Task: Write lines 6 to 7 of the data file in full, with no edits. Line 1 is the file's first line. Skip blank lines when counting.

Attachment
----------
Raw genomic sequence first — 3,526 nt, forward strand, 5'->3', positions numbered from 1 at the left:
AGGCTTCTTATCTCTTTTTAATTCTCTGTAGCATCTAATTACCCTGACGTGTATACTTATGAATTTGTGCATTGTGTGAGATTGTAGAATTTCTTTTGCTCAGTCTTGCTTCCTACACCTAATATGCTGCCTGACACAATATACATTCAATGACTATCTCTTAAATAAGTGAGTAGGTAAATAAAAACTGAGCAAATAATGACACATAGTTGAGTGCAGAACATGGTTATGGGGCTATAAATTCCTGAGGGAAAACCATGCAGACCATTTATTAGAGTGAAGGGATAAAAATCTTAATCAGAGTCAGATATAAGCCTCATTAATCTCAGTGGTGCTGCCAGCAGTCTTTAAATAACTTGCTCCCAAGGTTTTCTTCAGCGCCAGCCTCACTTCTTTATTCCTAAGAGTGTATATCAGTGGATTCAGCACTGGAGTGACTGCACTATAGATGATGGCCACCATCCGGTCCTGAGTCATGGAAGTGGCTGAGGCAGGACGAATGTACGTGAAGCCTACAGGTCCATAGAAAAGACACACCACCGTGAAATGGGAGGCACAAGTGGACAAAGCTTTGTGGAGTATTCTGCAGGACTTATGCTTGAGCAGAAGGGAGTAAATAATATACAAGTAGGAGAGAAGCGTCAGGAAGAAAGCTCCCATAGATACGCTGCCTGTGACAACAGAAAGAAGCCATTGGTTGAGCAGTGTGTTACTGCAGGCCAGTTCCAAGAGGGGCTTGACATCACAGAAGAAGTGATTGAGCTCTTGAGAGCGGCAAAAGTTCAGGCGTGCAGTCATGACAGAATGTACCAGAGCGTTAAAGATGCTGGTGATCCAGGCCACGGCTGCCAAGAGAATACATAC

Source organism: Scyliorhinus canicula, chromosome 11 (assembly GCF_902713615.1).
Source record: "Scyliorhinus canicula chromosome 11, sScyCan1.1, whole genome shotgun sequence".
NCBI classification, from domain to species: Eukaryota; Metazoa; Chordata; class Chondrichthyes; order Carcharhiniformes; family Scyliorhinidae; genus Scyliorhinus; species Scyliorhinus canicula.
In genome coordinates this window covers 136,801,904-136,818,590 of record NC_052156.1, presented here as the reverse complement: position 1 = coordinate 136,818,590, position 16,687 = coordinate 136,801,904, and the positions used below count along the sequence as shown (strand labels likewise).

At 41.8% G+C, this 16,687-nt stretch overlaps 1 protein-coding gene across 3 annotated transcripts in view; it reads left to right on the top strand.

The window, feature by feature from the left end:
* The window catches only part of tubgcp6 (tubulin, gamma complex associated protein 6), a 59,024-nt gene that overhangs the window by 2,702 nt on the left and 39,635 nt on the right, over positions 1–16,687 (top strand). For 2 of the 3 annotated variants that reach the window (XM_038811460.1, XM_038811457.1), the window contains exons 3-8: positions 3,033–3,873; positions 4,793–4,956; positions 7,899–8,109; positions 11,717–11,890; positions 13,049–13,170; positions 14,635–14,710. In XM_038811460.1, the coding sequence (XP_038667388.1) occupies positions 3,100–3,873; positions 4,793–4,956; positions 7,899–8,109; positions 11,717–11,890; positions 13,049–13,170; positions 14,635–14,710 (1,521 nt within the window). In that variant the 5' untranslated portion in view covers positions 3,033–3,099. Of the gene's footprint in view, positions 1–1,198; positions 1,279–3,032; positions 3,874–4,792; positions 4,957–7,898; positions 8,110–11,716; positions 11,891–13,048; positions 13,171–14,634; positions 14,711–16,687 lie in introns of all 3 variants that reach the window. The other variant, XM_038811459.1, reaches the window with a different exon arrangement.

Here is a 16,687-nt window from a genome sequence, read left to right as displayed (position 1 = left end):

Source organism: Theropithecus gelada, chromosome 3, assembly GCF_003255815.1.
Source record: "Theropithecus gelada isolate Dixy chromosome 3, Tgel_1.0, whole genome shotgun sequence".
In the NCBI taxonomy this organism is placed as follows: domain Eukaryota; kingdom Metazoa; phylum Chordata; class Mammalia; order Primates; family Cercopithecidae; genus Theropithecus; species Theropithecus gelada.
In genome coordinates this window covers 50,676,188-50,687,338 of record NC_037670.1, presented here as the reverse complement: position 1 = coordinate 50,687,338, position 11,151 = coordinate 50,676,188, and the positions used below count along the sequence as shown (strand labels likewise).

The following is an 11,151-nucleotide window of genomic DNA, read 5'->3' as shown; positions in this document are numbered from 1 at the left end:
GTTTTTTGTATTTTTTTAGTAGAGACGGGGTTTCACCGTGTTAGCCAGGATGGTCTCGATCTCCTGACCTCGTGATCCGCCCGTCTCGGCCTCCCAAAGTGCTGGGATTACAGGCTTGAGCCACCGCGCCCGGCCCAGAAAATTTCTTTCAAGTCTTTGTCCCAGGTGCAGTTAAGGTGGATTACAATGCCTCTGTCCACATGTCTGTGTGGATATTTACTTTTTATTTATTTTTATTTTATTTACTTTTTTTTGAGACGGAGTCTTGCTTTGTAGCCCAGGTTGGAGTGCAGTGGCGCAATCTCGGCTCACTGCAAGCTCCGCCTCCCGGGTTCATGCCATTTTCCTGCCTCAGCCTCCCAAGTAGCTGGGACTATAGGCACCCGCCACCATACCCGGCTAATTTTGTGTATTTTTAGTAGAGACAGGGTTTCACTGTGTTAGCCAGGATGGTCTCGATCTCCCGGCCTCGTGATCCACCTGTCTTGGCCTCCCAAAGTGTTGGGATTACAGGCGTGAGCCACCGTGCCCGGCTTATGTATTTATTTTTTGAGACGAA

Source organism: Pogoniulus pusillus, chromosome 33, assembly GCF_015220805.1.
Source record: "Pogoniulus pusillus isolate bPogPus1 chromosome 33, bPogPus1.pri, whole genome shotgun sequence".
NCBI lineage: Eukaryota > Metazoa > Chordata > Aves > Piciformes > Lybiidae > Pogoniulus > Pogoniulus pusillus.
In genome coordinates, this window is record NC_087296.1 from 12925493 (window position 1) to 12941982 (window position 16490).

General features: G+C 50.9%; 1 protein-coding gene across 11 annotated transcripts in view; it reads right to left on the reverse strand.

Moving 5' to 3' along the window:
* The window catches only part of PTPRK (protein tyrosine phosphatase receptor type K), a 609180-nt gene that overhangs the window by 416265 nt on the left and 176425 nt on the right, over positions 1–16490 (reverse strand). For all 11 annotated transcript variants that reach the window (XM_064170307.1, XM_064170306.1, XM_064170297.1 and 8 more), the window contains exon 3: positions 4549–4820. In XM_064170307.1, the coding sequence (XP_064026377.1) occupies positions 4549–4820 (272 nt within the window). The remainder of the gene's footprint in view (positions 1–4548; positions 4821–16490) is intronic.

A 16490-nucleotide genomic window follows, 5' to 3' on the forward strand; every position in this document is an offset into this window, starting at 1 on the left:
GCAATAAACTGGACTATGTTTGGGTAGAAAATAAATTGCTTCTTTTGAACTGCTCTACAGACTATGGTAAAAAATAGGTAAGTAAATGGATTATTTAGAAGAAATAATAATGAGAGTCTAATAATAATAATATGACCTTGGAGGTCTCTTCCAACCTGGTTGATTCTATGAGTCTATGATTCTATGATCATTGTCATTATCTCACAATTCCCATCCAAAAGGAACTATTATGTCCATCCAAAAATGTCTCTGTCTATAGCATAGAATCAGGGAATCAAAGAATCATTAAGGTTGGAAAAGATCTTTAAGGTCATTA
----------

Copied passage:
In genome coordinates this window covers 136,801,904-136,818,590 of record NC_052156.1, presented here as the reverse complement: position 1 = coordinate 136,818,590, position 16,687 = coordinate 136,801,904, and the positions used below count along the sequence as shown (strand labels likewise).

At 41.8% G+C, this 16,687-nt stretch overlaps 1 protein-coding gene across 3 annotated transcripts in view; it reads left to right on the top strand.